showcasing the best of the south west
My West Country – Colin Midson

My West Country – Colin Midson

Excitement is building for this year’s brilliant and beloved Port Eliot Festival, the unmissable multi-arts weekend event set in the stunning grounds of the Cornish estate. Colin Midson, the unflappable, charismatic Creative Director of the festival is one of the long standing lynch pins of the operation and responsible for the much lauded literary line up.

When and how did your love affair with the west country begin?

I grew up in North Kent but my parents would regularly take us down the A303 on trips away at half terms, Easter and over the summer holidays. They’d done the same when they were first getting together and as newlyweds in the 60s, travelling down on my Dad’s Norton motorbike. Stand-out memories include family holidays in Mousehole (when we won a sandcastle competition judged by Bucks Fizz!) and a particularly glorious trip to Coombe Martin in North Devon.

What was your life before Port Eliot?

I worked in the publishing industry in London from 1998 until 2013. My first job was at Bloomsbury, and I joined just as the Harry Potter books started gaining traction – looking back it was an incredibly exciting time to have been working there. Over the years I got to work with an insanely diverse range of authors: from Nobel prize winner Nadine Gordimer, to celebrity chef Heston Blumenthal, novelists like Eleanor Catton and William Boyd, and legendary figures from popular culture like Buzz Aldrin and Nancy Cartwright, the voice of Bart Simpson.

How did you become involved with Port Eliot?

I’d been a regular festivalgoer from 2006. My wife and I would stop off en route to visit her parents on the Lizard, further down into Cornwall. Over the years I ended up chairing some events with various authors I knew through my job in publishing, and got to see the festival grow and got to know the team. When my wife and I moved back to her family home permanently in 2013, to help look after her ageing father, I asked if the festival had any jobs going… and luckily enough for me, they did.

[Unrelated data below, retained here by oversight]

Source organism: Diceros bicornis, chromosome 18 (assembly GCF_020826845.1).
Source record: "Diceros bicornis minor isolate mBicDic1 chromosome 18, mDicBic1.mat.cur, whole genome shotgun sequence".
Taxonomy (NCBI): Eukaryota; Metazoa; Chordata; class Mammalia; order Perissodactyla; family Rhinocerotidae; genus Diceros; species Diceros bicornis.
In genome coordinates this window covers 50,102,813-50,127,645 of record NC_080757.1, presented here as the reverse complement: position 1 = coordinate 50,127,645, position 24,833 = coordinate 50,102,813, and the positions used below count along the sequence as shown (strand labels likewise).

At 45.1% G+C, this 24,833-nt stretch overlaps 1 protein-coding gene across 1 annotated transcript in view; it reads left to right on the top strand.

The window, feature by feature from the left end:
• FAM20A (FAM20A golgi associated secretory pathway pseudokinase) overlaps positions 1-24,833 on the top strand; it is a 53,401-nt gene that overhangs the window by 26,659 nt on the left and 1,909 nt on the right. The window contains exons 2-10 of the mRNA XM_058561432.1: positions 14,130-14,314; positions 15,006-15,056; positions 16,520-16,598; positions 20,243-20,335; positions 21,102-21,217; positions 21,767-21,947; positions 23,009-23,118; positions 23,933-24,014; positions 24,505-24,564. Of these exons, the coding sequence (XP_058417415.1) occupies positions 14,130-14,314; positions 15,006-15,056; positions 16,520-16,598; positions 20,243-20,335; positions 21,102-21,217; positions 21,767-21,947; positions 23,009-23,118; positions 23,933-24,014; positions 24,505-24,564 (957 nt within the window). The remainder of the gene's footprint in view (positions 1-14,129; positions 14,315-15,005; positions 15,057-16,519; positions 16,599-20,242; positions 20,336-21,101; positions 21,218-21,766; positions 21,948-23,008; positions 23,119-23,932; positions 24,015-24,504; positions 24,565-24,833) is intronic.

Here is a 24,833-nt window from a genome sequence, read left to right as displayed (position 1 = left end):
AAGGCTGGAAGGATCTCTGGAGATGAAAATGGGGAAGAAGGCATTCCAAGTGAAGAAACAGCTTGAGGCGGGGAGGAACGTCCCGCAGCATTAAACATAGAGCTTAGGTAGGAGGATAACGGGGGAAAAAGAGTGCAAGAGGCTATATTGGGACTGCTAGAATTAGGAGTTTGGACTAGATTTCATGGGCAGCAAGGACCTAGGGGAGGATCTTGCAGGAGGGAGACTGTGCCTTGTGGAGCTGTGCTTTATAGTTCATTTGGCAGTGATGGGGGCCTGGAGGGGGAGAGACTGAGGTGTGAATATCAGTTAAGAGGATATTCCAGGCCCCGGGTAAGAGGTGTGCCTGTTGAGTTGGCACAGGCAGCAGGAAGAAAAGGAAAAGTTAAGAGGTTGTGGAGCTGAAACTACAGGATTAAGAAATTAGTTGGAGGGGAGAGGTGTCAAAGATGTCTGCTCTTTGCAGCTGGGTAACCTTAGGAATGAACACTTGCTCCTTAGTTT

What are your main roles over the festival weekend?

A lot of what I do happens in the months leading up to the festival: meeting with publishers, talking about exciting new authors and books, looking for trends, event ideas, newsworthy hooks and so on. And reading. A lot of reading. But over the festival weekend I can be found mainly looking after the writers onsite – making sure that they know what they’re doing and when/where – and dealing with all sorts of on-the-hoof problems. (Has anyone seen Gloria Steinem!? Do we have chalk for the blackboards? Has someone really stolen all of the backstage milk…?)

What are you looking forward to at this year’s festival?

This is always hard! Of the events on the literary stages, I’m really excited about hearing from Helen Pankhurst, great-granddaughter of Emmeline Pankhurst and granddaughter of Sylvia Pankhurst, who’s talking about the 100 years since Universal Suffrage. Billy Bragg talking about George Orwell on the Sunday as part of the Backlisted podcast event series will be great. In terms of music I’ve not seen Gaz Coombes or Danny Goffey since they performed as Supergrass at the V festival in Chelmsford in 1996, so getting to see them live is well overdue. And on a personal level, I’m really looking forward to interviewing Garth Jennings, director of Sing, Son Of Rambow and the Hitchhikers’ Guide movie and untold classic music videos – I’ve long been a fan of his work and have enjoyed listening to him alongside Adam Buxton on the radio and on Adam’s podcasts over the years – so it will be fun to meet him and talk about his live in movie-making.